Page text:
Paraprofessional FMLA Regulations Formally Adopted: School Paraprofessionals Will Now Be Eligible For FMLA Leave Once They Have Worked 950 Hours After May 12, 2014

Posted by: Zachary Schurin
May 30, 2014

On May 12, 2014, the Connecticut Secretary of State’s website posted the Department of Labor’s Family and Medical Leave for School Paraprofessionals final regulations.  Under the new regulations, Connecticut school districts will now be required to provide paraprofessionals with FMLA leave benefits once they have worked 950 hours after the May 12, 2014 date of the regulations’ adoption.

This new requirement is the result of 2012 state legislation, Public Act 12-43, that created a special, reduced hours-worked FMLA eligibility threshold for Connecticut school paraprofessionals.  Under federal law, public school employees are required to work 1,250 hours in the twelve-month period preceding leave in order to become eligible for FMLA-protected leave benefits.  Most school paraprofessionals did not work enough hours in a year to meet the 1,250 hour threshold for eligibility.

Public Act 12-43 provided that Connecticut school paraprofessionals would be eligible for FMLA leave once they had worked 950 hours after the adoption of implementing regulations.  Now that the regulations have been adopted the 950-hour “clock” starts ticking and most full-time school paraprofessionals will become eligible for FMLA leave sometime during the 2014-15 school year.

As your school district prepares to administer this new FMLA benefit there are several key points to keep in mind:

  • The 950-hour eligibility requirement applies to all school paraprofessionals, even those who have already been employed by your district for more than 950 hours.  This means that currently employed paras will only be eligible for FMLA once they have been employed by the district for at least twelve months and worked 950 hours after May 12, 2014.  New hires will be eligible for FMLA once they have been employed for at least twelve months and worked 950 hours in the twelve-month period preceding leave.
  •  In order to be eligible for leave under the 950-hour rule, the hours must actually be worked.  The use of accrued leave benefits (sick leave, vacation leave, etc.) does not count as time worked.  Business managers and paraprofessional supervisors should ensure that district recordkeeping practices accurately distinguish between hours worked and use of accrued time.
  • Paraprofessionals will be eligible for the same FMLA leave benefits as other FMLA eligible employees.  This means paraprofessionals will be eligible to use FMLA:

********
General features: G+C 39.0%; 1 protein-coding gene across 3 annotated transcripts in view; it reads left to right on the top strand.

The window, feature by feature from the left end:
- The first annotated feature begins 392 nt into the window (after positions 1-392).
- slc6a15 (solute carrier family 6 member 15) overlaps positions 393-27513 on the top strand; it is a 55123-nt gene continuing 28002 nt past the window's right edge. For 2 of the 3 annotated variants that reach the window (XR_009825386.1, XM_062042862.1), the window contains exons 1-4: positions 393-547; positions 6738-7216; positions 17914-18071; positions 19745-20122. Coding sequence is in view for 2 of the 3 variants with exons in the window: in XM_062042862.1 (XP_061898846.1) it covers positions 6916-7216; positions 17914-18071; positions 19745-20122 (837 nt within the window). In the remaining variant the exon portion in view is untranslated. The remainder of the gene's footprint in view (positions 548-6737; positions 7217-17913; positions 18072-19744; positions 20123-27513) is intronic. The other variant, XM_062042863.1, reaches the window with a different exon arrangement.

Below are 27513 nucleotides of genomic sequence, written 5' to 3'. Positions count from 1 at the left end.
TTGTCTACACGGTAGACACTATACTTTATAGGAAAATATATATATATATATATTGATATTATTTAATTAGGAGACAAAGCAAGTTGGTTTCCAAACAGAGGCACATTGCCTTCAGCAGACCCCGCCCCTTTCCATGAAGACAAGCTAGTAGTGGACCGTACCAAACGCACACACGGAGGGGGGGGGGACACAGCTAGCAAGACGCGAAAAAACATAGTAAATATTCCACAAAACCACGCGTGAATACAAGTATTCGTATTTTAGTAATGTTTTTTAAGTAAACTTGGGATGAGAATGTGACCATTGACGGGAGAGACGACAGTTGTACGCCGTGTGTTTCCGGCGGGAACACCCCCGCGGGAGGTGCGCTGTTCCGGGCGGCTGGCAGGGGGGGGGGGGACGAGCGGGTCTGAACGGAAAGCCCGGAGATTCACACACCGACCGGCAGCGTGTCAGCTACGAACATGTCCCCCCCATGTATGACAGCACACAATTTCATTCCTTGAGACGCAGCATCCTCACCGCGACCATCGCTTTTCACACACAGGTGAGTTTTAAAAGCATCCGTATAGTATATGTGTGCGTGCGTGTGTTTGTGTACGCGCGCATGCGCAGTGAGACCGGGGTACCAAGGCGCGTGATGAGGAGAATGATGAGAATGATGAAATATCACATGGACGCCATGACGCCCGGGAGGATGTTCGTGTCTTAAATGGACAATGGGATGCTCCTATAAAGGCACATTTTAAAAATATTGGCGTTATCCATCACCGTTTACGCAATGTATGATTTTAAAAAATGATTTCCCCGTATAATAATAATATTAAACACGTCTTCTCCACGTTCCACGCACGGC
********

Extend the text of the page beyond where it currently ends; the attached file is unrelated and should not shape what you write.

• Upon the birth of the employee’s son or daughter, or to care for the employee’s newborn child;
    • In connection with the employee’s serious health condition;
    • To care for a spouse, son, daughter or parent who has a serious health condition;
    • In connection with a qualifying exigency relating to the foreign deployment or call (or impending call) to active military duty of a paraprofessional’s spouse, son, daughter or parent; and
    • To care for a spouse, son, daughter or parent who suffered a serious injury or illness in the line of duty.
  • Paraprofessional FMLA generally should be administered in the same way as existing FMLA. This means human resources managers and staff should ordinarily follow the same rules with respect to the certification of serious health conditions, concurrent use of paid leave and other issues;
  • The new regulations require districts to post notices that explain the new paraprofessional FMLA entitlement and that inform employees of the procedures for filing complaints with the State Department of Labor.  Notices must be posted prominently in places where they can be seen by employees and job applicants.  Electronic posting may be sufficient so long as the electronic posting meets all other regulation requirements[1];
  • Summer recess does not count as FMLA leave time unless a paraprofessional is required to report to work during the summer months;
  • The new 950-hour eligibility requirement likely requires amendment to your board of education’s FMLA policy and regulations.

For more information about this topic please visit our blog, Education Law Notes at, or contact one of the attorneys in our School Law practice area.

[1]  The Department of Labor has developed a model notice that employers can post to comply with the regulations’ notice requirement.  The model notice is attached to this alert and is also available as “Appendix B” to the Department of Labor regulations, which are available on-line at: .


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